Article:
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Weeping, hiding as Home Affairs officials held

Published Aug 26, 2011


It should have been just an ordinary day, a day perhaps to be spent eliciting bribes from illegal aliens.

But for the 14 Home Affairs officials at the Lebombo border post in Mpumalanga that day ended shortly before 9am today.

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One by one the officials were plucked from their work stations as travelers and those crossing the border looked on. Handcuffs clicked and rights were read.

There were 15 in all arrested at the border post, 14 home affairs officials and a police woman. All were charged with corruption. The arrests were the latest in Operation Mahlabandlovu. This is a joint Home Affairs and police initiative to crack down on corruption at border posts.

The operation began just after sunrise on Friday morning when police and Home Affairs officials gathered at the Tonga police station. From Tonga police and home affairs teams spread out across the province to make arrests. Some were made at home others at places of work.

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A large convoy of police and Home Affairs officials arrived at the border post just after 8am. Investigators had envelopes with the names of the suspects on the them. After asking around, the suspects were pointed out.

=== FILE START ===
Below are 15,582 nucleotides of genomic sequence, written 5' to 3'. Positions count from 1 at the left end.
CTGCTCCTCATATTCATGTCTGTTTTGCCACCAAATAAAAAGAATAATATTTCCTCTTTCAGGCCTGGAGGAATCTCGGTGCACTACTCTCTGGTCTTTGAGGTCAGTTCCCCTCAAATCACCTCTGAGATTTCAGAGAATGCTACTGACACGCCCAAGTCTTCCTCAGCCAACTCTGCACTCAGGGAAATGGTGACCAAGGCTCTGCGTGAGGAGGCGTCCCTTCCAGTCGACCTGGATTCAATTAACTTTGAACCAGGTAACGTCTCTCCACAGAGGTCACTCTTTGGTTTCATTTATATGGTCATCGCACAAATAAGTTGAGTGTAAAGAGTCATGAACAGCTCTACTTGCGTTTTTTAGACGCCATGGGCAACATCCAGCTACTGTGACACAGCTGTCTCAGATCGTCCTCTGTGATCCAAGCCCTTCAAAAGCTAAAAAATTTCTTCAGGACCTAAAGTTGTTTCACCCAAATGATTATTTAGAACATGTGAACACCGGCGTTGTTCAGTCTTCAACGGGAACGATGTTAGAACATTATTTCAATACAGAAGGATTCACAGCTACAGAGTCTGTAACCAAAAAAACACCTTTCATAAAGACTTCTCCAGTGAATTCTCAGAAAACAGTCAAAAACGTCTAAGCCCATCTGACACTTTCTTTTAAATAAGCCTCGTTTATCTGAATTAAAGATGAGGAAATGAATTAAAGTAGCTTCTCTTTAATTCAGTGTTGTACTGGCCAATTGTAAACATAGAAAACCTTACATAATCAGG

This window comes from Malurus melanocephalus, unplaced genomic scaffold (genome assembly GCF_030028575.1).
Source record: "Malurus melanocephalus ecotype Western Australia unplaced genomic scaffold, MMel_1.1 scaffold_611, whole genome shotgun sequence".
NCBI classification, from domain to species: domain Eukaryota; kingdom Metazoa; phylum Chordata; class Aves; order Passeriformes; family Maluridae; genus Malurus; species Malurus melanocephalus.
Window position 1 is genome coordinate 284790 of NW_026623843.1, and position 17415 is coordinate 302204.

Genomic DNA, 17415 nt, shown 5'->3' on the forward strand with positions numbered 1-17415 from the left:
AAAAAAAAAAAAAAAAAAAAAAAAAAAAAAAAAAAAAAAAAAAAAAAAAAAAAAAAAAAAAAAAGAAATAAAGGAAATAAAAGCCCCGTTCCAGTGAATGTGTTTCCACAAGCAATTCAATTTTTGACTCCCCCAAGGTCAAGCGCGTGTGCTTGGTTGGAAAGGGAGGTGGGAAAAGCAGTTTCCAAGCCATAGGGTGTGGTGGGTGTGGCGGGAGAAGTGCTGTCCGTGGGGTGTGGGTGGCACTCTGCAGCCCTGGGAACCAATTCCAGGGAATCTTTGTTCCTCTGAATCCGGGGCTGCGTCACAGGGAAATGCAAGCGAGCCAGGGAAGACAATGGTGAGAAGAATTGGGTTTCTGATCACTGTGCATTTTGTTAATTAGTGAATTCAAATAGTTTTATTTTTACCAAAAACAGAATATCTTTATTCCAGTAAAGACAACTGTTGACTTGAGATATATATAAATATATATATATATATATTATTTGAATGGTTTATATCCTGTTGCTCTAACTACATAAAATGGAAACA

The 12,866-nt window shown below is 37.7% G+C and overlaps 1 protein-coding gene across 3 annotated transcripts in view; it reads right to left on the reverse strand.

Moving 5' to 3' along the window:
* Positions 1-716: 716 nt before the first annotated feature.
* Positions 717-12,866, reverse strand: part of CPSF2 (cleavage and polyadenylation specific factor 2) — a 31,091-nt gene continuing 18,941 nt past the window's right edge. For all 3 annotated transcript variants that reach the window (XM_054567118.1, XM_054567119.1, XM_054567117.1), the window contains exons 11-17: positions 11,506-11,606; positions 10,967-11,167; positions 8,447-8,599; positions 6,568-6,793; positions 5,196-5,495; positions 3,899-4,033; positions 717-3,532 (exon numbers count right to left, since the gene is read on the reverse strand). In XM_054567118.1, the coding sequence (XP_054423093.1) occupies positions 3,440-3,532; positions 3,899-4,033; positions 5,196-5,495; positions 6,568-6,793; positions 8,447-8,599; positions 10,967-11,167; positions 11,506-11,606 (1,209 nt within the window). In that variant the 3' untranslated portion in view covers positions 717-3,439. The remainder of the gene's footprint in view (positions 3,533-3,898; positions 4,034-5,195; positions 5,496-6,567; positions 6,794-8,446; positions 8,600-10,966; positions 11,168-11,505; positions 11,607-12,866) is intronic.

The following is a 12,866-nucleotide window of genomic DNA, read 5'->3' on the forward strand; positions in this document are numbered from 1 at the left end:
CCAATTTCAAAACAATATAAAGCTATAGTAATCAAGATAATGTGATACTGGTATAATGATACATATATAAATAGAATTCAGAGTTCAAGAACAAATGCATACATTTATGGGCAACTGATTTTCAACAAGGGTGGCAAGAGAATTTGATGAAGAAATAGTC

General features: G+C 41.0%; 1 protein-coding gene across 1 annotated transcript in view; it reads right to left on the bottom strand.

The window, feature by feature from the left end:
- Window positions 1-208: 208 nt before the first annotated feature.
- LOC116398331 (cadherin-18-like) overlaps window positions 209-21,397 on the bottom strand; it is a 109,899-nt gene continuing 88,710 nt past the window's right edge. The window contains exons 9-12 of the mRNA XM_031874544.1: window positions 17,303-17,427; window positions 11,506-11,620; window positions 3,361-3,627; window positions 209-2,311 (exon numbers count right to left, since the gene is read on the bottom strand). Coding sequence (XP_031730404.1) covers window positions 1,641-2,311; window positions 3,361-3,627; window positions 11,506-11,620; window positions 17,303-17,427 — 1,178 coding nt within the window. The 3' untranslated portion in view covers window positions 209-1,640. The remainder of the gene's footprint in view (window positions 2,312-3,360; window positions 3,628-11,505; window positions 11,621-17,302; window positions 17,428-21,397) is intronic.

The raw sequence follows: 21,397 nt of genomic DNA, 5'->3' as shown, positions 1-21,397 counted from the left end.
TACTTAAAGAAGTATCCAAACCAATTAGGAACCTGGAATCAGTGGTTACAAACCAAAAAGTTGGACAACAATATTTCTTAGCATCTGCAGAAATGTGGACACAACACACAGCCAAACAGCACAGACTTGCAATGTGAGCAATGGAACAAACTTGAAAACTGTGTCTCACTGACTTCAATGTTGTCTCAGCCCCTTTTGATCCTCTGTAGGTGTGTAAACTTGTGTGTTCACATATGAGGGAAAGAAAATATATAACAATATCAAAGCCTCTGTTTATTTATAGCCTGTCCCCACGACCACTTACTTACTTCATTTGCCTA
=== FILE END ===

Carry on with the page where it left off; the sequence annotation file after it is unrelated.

At Lebombo one arrested Home Affairs woman burst into tears when police slipped handcuffs on her wrists. Another appeared to shocked to say anything.

One went into hiding and it took an effort by the police, Home Affairs and a contingent of journalists to find her.

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Another arrested home affairs official's car was searched.

Inside investigators found several passports and equipment to take fingerprints. This, said the head of investigations at Home Affairs Advocate Connie Moitse is illegal. "What they are doing is the illegal facilitation of foreigners into the country," she said.

It is believed that some these corrupt officials can make up to R10000 a day.

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Other arrested officials had passports on them, including a pile of pakistani documents.

Spokesman lu tenant colonel Leonard Hlati said that the operation was intelligence driven and was the result of close co operation between Home Affairs and the Police. "There are still a lot more border gates we need to do," he said.

Moitse said that the officials that were arrested have already been served with suspension papers and that the Asset Forfeiture unit is likely to become involved. - The Star

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